Symbian, however, represents a formidable challenger. Available since 1998, the operating system is the product of a group development project, with Nokia, Ericsson, Panasonic, Samsung, Siemens and Sony Ericsson all holding a stake in the company. Since the Symbian OS was designed specifically for cell phones, it does a good job of delivering functionality needed specifically by mobile users. In fact, the company claims that currently more than 100 Symbian phones are available, and more than 70 million phones have been delivered to customers since the operating system began shipping in November 2000.
Yet Symbian has hurdles it must overcome, starting with its fragmented ownership. Sometimes, vendors have different views about how to approach the market, so it can be difficult to reach consensus. Motorola, an early supporter of Symbian, withdrew from the consortium and is now focusing its development efforts on Windows Mobile.
Turning Toward the Sun
The Symbian operating system lacks the programming tools and development environment needed so third parties can write applications. To address this shortcoming, Symbian supporters have thrown their weight behind Sun Microsystems’ Java 2 Mobile Edition (J2ME) development tools. Since the operating system and the development environment were not designed to work together, the integration between them can be a bit circumspect.
A few of Symbian’s weaknesses play to Microsoft’s strengths. “Microsoft has done a good job leveraging its Visual Studio development environment, so third parties can build Windows Mobile applications,” said Michael Cherry, lead analyst with Directions on Microsoft, a market research firm focused on developments at Microsoft.
Microsoft has also tried to leverage its Windows success on the desktop for a larger slice of the cell phone market. “Microsoft’s big advantage is its products are compatible with its large base of desktop applications,” said The NDP Group’s Strother.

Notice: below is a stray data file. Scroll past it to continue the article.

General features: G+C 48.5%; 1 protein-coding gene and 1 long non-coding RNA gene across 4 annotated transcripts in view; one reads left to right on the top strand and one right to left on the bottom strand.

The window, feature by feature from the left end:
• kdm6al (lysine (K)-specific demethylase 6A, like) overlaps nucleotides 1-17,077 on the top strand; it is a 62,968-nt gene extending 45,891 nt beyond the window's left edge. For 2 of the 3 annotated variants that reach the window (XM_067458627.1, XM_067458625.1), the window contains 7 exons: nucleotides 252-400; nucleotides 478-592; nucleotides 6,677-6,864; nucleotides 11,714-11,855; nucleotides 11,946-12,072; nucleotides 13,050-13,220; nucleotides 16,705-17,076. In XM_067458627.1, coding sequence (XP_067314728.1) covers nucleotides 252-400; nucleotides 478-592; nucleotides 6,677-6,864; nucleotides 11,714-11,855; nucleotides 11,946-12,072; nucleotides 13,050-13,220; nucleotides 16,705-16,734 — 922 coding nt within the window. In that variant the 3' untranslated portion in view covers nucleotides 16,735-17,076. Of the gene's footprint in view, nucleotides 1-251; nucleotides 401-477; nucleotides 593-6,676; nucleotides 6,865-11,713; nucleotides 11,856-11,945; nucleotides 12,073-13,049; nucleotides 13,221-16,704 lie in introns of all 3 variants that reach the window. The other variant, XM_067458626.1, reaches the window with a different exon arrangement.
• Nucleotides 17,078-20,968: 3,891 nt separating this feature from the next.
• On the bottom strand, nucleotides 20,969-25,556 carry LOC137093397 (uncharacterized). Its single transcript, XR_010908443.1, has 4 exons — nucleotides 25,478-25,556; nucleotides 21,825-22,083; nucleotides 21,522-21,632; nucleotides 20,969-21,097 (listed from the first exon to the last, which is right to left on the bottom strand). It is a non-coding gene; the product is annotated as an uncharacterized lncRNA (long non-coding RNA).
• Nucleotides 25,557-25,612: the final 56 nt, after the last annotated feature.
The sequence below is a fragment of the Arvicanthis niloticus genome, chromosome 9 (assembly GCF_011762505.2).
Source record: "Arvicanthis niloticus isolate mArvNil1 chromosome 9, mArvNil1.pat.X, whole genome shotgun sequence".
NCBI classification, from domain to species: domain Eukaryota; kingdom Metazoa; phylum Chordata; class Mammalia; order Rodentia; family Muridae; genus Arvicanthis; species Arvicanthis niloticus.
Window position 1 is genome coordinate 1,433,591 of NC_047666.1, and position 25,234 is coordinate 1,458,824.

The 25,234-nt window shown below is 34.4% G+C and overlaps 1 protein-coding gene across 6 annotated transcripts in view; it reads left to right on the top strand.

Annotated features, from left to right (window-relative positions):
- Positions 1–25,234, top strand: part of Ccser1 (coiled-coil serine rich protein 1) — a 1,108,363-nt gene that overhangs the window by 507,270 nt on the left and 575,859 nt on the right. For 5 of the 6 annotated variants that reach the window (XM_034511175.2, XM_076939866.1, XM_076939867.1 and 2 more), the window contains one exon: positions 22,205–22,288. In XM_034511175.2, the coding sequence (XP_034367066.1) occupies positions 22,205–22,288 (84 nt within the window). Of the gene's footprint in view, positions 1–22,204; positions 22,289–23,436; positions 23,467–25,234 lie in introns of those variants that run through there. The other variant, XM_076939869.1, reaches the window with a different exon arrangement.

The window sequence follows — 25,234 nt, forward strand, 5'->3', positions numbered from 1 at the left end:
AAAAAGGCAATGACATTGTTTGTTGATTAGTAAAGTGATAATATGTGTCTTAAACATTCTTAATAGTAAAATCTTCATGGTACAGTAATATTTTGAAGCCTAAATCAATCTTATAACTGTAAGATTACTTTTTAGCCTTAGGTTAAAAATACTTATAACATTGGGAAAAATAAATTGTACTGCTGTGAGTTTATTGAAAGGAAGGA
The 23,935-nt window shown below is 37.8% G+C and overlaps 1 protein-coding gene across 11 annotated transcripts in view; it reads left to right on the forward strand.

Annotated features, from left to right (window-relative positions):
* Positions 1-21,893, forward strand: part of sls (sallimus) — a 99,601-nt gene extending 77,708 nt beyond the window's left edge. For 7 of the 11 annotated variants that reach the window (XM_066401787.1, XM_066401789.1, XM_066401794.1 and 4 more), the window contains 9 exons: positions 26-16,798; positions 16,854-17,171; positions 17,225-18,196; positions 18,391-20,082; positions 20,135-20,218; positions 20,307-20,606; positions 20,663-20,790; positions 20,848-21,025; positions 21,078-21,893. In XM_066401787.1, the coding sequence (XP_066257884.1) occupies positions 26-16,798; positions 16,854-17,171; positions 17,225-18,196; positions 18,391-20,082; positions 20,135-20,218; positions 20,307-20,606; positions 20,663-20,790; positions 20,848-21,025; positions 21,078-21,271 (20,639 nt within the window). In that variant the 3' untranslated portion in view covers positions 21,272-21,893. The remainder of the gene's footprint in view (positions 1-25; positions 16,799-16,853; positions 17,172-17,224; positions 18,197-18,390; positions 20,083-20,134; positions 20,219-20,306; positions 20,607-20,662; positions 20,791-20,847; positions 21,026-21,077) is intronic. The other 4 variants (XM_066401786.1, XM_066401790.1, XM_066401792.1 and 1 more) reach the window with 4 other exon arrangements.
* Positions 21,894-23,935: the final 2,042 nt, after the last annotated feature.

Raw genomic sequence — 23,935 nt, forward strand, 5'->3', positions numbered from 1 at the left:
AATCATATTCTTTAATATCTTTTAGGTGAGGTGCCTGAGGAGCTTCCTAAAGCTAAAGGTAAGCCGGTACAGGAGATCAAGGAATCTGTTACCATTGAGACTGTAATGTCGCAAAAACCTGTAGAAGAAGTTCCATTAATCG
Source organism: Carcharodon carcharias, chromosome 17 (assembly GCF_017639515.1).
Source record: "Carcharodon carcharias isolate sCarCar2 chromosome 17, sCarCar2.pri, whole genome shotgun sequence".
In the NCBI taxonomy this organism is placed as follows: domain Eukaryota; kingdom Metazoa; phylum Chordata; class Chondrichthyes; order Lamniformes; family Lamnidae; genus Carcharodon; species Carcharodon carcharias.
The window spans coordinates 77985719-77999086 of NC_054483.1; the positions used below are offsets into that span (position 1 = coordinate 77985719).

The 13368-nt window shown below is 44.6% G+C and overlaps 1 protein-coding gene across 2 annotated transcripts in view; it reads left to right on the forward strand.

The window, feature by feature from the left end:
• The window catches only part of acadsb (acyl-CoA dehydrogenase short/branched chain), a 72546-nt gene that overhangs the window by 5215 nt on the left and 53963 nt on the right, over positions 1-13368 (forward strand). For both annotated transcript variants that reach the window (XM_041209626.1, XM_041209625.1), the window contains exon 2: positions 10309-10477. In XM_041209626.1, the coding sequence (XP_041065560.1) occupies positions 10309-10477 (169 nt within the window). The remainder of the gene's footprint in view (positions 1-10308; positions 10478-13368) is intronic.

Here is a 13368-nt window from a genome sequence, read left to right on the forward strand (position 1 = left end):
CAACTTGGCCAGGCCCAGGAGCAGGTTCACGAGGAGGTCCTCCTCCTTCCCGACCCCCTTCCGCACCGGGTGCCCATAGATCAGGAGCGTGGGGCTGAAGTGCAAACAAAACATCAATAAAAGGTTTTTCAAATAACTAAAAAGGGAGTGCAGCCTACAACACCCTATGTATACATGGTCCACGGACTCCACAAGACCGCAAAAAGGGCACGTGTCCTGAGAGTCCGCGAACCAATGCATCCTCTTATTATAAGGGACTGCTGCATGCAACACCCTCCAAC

In fact, the handheld operating system was designed to be compatible with its Outlook e-mail system, Internet Explorer Web browser, instant message capabilities with MSN Messenger, and multimedia features via the Microsoft Windows Media Player. Recently, the company enhanced Outlook Express so it can push email messages to users’ handheld systems in a manner similar to Research in Motion’s BlackBerry system.
History Lesson Learned
Yet there is some hesitancy among carriers and third parties to support the Microsoft initiative. Handset suppliers fear that Microsoft will eventually dominate the cell phone OS market as it does the PC OS, and that would eliminate the differentiation that handset hardware, rely on to generate their profits.
While Microsoft is making progress, it still has work to do. “The handheld OS market is in an early stage of development, so it is now clear which vendor — or vendors — will emerge as market leaders,” concluded The NPD Group’s Strother. “Because of its recent momentum, Microsoft has as good a shot as any of the companies vying for that position.”